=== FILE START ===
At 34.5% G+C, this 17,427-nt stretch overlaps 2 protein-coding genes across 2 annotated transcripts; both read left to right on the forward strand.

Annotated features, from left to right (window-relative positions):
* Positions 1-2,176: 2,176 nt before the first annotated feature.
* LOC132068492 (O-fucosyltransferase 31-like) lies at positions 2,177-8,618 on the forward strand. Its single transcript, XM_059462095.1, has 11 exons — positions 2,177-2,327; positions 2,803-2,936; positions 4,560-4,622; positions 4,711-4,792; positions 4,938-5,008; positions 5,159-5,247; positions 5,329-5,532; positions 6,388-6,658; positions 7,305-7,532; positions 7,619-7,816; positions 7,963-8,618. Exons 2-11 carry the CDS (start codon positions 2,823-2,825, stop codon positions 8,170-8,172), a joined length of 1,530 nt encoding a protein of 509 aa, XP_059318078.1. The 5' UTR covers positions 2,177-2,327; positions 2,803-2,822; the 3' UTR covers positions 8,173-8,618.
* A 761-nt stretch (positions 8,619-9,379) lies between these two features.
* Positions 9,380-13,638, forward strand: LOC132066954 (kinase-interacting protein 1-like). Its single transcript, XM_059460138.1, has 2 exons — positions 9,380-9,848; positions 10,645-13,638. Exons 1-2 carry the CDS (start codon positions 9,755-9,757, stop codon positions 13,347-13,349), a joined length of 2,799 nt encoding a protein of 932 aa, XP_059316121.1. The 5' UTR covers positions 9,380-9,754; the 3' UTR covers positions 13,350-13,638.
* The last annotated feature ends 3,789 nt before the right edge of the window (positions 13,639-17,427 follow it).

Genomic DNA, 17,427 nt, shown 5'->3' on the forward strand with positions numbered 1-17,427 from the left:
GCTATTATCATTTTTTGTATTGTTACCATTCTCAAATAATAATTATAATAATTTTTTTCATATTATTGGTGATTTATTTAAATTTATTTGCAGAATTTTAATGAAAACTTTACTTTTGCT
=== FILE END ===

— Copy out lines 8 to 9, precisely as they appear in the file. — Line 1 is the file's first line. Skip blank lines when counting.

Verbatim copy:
Genomic DNA, 17,427 nt, shown 5'->3' on the forward strand with positions numbered 1-17,427 from the left:
GCTATTATCATTTTTTGTATTGTTACCATTCTCAAATAATAATTATAATAATTTTTTTCATATTATTGGTGATTTATTTAAATTTATTTGCAGAATTTTAATGAAAACTTTACTTTTGCT